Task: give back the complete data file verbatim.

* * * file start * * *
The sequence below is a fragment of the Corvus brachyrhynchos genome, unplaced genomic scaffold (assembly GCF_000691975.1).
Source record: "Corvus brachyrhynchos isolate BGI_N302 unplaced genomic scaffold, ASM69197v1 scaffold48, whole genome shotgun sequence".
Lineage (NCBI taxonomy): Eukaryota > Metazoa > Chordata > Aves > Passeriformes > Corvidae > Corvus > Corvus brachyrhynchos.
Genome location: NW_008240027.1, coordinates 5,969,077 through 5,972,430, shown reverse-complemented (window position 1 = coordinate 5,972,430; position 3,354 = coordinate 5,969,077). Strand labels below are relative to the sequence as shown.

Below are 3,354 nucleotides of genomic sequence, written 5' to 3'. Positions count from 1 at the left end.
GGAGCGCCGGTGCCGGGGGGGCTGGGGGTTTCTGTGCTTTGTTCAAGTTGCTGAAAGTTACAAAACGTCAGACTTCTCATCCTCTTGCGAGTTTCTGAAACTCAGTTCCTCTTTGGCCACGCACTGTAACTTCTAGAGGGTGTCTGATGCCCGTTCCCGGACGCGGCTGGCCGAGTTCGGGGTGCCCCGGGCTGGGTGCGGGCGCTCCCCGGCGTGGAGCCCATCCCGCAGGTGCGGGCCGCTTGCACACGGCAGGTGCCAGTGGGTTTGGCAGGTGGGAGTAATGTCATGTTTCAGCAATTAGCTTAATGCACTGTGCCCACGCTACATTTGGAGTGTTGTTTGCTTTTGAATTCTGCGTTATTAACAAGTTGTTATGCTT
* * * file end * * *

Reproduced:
The sequence below is a fragment of the Corvus brachyrhynchos genome, unplaced genomic scaffold (assembly GCF_000691975.1).
Source record: "Corvus brachyrhynchos isolate BGI_N302 unplaced genomic scaffold, ASM69197v1 scaffold48, whole genome shotgun sequence".
Lineage (NCBI taxonomy): Eukaryota > Metazoa > Chordata > Aves > Passeriformes > Corvidae > Corvus > Corvus brachyrhynchos.
Genome location: NW_008240027.1, coordinates 5,969,077 through 5,972,430, shown reverse-complemented (window position 1 = coordinate 5,972,430; position 3,354 = coordinate 5,969,077). Strand labels below are relative to the sequence as shown.

Below are 3,354 nucleotides of genomic sequence, written 5' to 3'. Positions count from 1 at the left end.
GGAGCGCCGGTGCCGGGGGGGCTGGGGGTTTCTGTGCTTTGTTCAAGTTGCTGAAAGTTACAAAACGTCAGACTTCTCATCCTCTTGCGAGTTTCTGAAACTCAGTTCCTCTTTGGCCACGCACTGTAACTTCTAGAGGGTGTCTGATGCCCGTTCCCGGACGCGGCTGGCCGAGTTCGGGGTGCCCCGGGCTGGGTGCGGGCGCTCCCCGGCGTGGAGCCCATCCCGCAGGTGCGGGCCGCTTGCACACGGCAGGTGCCAGTGGGTTTGGCAGGTGGGAGTAATGTCATGTTTCAGCAATTAGCTTAATGCACTGTGCCCACGCTACATTTGGAGTGTTGTTTGCTTTTGAATTCTGCGTTATTAACAAGTTGTTATGCTT